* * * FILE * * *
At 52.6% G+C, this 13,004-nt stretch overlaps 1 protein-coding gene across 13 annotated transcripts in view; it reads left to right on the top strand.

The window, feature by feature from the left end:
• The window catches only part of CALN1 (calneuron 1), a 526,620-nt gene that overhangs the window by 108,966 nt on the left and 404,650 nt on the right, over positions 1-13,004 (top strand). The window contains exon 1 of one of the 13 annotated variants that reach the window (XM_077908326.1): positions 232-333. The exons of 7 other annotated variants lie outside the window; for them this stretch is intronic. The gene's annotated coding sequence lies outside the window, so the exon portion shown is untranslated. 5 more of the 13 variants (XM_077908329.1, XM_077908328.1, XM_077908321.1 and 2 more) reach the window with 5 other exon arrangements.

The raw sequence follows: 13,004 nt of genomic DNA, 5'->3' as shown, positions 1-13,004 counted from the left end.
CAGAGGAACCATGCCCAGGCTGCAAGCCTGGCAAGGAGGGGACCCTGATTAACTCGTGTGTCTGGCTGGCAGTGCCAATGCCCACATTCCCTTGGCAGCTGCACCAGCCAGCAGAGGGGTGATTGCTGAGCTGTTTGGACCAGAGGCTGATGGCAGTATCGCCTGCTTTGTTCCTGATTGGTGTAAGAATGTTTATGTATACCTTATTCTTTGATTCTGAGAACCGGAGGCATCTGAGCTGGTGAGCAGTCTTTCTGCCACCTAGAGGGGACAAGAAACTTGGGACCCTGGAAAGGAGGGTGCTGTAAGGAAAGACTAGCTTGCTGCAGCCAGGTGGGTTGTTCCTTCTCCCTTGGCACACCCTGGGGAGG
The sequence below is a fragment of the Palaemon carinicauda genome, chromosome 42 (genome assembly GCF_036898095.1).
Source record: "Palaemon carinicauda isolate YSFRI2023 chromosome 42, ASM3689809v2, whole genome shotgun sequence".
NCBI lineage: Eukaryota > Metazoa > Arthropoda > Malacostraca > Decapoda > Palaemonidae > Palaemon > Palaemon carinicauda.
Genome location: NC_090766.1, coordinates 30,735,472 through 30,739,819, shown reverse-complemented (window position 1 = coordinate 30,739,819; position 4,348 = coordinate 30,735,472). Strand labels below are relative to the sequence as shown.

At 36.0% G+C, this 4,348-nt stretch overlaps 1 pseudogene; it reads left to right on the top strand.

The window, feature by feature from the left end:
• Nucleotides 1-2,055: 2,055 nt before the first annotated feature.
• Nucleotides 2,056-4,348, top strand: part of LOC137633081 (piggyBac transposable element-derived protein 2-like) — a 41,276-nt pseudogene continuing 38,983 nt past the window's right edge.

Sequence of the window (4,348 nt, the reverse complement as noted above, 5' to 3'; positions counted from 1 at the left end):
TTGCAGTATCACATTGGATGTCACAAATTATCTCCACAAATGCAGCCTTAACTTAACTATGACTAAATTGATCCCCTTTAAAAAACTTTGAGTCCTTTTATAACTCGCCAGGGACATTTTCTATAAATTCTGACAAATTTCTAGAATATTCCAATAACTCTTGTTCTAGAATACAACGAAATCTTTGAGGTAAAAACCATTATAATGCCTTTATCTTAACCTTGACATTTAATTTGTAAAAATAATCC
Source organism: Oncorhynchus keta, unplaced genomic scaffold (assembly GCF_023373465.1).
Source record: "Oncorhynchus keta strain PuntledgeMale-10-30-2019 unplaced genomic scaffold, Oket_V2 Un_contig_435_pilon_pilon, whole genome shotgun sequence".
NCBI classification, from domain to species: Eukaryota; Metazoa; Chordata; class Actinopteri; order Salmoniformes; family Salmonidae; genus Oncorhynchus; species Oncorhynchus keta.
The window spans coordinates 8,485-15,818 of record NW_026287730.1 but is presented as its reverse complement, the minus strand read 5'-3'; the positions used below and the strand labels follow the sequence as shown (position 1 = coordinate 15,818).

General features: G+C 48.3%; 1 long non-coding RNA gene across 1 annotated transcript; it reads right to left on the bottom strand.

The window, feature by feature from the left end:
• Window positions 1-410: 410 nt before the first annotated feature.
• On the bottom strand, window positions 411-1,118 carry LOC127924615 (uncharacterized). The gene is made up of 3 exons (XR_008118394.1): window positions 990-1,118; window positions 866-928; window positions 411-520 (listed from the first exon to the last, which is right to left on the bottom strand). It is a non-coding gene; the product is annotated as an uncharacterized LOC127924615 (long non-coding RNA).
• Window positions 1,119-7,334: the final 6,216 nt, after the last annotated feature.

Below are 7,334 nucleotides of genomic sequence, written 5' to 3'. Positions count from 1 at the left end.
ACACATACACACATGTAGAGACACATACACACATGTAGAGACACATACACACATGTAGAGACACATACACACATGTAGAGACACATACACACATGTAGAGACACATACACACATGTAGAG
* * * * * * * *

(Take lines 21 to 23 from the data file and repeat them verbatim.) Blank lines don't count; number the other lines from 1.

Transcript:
The window, feature by feature from the left end:
• Window positions 1-410: 410 nt before the first annotated feature.
• On the bottom strand, window positions 411-1,118 carry LOC127924615 (uncharacterized). The gene is made up of 3 exons (XR_008118394.1): window positions 990-1,118; window positions 866-928; window positions 411-520 (listed from the first exon to the last, which is right to left on the bottom strand). It is a non-coding gene; the product is annotated as an uncharacterized LOC127924615 (long non-coding RNA).